A Christmas Carol by Charles Dickens/Em Woods
Title: A Christmas Carol
Author: Charles Dickens/Em Woods
Publisher: Total E-Bound
Blurb: Love at first sight is a beautiful thing, but sometimes, true love waits a lifetime to shine…and then needs a little help from the Three Ghosts of Christmas.
As a young man, Ebenezer Scrooge felt the sharp pain of loss and resolved to protect his heart from all others, taking solace in his gold and silver. Years of discarding his own emotions, and those of anyone around him, has turned Scrooge cold.
When deceased lover and partner Jacob Marley pays miserly Scrooge a late night visit, pride and disbelief buoy Scrooge’s courage. As the fabled Ghosts of Christmas Past, Present, and Yet-to-Come arrive to show Scrooge the error of his ways, they also give him brief glimpses of a love so strong it has stood the test of time.
In an inspiring tale of change, a deep-seated need flares to life, leaving Scrooge without a doubt that love and family are what really matter at Christmas.
Review: On the surface, this sounded like a lot of fun, and I must admit the author did a nice job of blending her writing with the original work by Dickens. The language was appropriate to the time, and that’s a feat in itself. Kudos to Ms Woods for doing her research.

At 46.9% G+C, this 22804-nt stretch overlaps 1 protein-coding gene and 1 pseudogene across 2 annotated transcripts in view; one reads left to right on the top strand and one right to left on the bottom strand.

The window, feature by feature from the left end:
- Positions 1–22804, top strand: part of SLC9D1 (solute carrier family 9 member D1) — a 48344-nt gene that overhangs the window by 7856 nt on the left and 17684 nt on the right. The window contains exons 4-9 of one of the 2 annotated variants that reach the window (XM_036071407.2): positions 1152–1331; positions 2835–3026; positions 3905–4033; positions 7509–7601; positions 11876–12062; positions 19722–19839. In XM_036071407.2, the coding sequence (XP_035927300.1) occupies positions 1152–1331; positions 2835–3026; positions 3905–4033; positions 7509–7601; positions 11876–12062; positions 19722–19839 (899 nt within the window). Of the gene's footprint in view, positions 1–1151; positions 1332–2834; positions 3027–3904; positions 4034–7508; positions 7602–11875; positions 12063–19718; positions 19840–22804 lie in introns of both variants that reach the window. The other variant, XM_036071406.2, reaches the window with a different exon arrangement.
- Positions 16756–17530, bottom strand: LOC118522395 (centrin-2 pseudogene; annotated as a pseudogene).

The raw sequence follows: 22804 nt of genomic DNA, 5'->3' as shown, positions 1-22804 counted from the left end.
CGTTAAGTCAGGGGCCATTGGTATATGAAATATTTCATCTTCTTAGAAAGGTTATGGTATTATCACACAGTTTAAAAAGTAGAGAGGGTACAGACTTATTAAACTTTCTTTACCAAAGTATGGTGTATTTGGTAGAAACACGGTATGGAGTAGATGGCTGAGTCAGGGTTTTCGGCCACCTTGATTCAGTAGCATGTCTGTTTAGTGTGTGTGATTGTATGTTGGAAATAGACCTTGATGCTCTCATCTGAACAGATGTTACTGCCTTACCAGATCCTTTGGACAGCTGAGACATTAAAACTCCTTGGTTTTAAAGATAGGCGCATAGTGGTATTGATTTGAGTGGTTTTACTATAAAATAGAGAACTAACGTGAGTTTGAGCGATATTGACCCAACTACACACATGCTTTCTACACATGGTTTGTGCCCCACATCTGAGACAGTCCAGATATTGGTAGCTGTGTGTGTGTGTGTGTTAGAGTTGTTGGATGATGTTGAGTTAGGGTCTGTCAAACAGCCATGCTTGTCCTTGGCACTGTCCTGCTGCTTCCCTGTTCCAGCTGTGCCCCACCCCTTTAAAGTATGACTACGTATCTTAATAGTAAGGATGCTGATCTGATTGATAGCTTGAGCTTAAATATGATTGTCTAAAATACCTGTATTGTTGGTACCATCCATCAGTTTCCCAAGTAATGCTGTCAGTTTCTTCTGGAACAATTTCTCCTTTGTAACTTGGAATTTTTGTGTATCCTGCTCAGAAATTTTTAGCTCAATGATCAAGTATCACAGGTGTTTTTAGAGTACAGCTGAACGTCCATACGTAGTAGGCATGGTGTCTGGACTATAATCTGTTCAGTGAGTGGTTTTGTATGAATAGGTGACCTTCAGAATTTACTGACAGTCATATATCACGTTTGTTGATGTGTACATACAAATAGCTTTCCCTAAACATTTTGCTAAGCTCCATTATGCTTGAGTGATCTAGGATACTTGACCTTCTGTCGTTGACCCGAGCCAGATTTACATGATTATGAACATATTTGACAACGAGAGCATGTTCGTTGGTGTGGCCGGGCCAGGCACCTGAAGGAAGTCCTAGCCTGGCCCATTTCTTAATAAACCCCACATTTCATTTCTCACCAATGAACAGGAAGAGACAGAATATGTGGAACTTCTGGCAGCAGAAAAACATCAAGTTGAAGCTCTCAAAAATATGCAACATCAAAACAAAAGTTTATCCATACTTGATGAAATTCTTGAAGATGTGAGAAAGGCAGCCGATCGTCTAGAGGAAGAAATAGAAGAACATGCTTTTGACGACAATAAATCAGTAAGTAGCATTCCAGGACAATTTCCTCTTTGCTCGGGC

I wonder how Dickens would look on this modified version of his work, however. I love the original story. It’s a classic, darlings. Scrooge is an icon, nastiness personified, and his journey from crotchety old fart to born again nice man is familiar to many. I even enjoyed Bill Murray’s warped version of the story, Scrooged, released way back in 1988.
But turning Scrooge into a man who loved Jacob Marley? And reading the sex scenes to back it up? It left me unsettled, sweeties. Unsettled and wondering why anyone would mess with a classic in this way.
While I can’t recommend this remake wholeheartedly, I do think many will find it entertaining. If you can picture Scrooge engaging in hot sex with his partner and someone else, you will enjoy this revisionist tale of the Christmas classic.
I find myself with a sudden need to watch the original movie starring Alistair Sim. You know, when Dickens was Dickens. Happy holidays, my darlings!